Sound:

Both works are mixed in 2-channel and presented in standard PCM. Again, there is no dialogue or location sound although "Queen of Blood" at least includes some artificial ambient sound including birds. Most of the audio in these consists of Chris Alexander's unconventional music score, which conveys the intended mood a bit more than the digital visuals- this should be played at a reasonably high volume level.

Extras:

The extras shed a bit more light on "Queen of Blood" and also "Blood for Irena" to a lesser extent, making me appreciate these a bit more than I had initially. "Queen of Blood" includes a full commentary track with Chris Alexander, who explains the purpose of many scenes- while some commentary tracks are a bit tiresome with descriptions of what's going on, it was quite welcome here as the narrative was so unclear by itself. Alexander also explains that he wasn't looking to make anything on a grand scale here but sought to do the best with the limited resources available, saying that he is mostly satisfied with the quality of video shot with an iPhone. He says that "Queen of Blood" was meant to be a "Western" in many respects but doesn't really explain that clearly, but also calls it a "tone poem" which fits much better as well as a "moving painting" which it might have been had it been shot on film. (Speaking of paintings, there is one on the front cover which is far more visually striking than any frame of video here.)

We also get two straight looks at location shooting, one called "Gore Gaffes" where blood effects don't quite go right and we see that the actors were being told what to do out loud during much of the shooting as there was no dialogue to get in the way, and another called "Directing Ogre" focusing on Nivek Ogre's scenes, as he was only available a short time during production and they had to shoot all his material fairly quickly. Two alternate endings include one which just tacks on a few extra seconds and another which calls back to "Blood for Irina," and finally there's a 23-minute director and cast Q&A following a premiere showing at a Toronto theatre where Alexander again explains what he was going for. I personally would have liked to have heard a bit more about "Blood for Irina" as I found the run-down motel location rather fascinating and would like to know the story behind it.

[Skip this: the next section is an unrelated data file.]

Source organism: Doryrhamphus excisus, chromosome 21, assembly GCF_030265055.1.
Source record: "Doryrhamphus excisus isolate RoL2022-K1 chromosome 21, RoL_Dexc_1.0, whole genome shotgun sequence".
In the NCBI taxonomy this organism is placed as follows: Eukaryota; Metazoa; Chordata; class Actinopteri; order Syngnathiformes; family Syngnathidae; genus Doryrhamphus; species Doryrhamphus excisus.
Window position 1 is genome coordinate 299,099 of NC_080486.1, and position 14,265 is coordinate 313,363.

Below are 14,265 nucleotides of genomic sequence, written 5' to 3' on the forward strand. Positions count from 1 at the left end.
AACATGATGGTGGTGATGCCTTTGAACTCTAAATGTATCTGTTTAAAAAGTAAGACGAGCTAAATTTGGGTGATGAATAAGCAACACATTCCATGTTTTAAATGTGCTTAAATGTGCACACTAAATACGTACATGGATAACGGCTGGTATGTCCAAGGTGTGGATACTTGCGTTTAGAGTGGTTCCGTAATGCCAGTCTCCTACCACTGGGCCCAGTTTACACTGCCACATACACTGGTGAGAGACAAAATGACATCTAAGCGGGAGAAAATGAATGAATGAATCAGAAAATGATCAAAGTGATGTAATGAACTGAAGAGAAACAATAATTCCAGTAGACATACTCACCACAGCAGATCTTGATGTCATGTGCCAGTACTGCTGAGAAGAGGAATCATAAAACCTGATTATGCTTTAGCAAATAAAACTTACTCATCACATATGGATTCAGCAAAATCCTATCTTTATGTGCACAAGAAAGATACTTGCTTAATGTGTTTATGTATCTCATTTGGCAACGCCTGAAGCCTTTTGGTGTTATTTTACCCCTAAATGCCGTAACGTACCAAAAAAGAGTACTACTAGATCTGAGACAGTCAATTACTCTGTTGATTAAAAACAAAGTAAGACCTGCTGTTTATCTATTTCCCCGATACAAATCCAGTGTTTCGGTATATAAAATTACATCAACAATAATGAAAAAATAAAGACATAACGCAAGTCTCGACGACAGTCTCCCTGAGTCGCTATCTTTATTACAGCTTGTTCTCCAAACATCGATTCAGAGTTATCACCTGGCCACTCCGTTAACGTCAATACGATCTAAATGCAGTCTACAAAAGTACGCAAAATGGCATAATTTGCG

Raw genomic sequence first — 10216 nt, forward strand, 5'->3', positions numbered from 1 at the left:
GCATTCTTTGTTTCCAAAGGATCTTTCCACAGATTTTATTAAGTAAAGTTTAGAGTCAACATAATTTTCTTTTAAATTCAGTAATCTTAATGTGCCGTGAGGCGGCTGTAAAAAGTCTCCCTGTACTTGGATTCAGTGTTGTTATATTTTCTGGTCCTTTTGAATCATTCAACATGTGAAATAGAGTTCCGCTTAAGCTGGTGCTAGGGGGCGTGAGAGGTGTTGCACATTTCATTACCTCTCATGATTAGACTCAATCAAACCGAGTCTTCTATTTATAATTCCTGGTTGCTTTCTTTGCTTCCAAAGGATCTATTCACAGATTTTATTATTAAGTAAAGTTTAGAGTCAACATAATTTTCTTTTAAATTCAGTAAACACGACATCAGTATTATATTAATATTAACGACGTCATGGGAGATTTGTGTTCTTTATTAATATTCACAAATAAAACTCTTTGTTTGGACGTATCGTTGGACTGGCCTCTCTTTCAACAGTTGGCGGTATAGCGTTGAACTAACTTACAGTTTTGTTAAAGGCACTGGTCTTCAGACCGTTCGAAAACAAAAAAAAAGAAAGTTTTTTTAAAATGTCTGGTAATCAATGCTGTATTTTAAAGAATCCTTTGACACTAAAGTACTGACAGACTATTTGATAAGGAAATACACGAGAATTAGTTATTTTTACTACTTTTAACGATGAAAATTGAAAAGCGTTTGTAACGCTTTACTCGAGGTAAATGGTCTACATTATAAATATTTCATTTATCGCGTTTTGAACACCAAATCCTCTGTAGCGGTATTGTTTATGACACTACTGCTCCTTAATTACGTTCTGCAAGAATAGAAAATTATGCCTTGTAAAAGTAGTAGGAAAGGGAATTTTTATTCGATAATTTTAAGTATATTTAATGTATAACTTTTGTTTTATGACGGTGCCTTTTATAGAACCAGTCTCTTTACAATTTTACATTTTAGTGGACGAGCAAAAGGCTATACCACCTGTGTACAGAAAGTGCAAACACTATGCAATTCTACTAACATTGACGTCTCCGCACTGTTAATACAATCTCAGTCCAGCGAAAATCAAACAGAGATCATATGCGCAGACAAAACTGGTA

Final Thoughts:

I don't like to criticize small productions like this too harshly, as those involved usually put more heart and soul into them than those who have made much larger movies, and they are usually done more for the love of it than for the purpose of making money. I still have a harder time accepting anything shot with consumer video equipment as "art", and shot with a cell phone camera even more so. Perhaps I'll eventually see something that changes my mind about that, but I've pretty much felt that way since the analog days and digital overall hasn't been different enough to change that. I did appreciate the dialogue-free approach that both of these took, and hope to be able to watch them a few more times in the future on the chance that they might grow on me- the music score at least seems like something I could get into after a while. Both of these have a few fans that love them for what they are, but other viewers still might not see anything in them and the "not for everybody" label definitely applies here. I'd suggest a rental first for most audiences to see whether this does anything for them or not.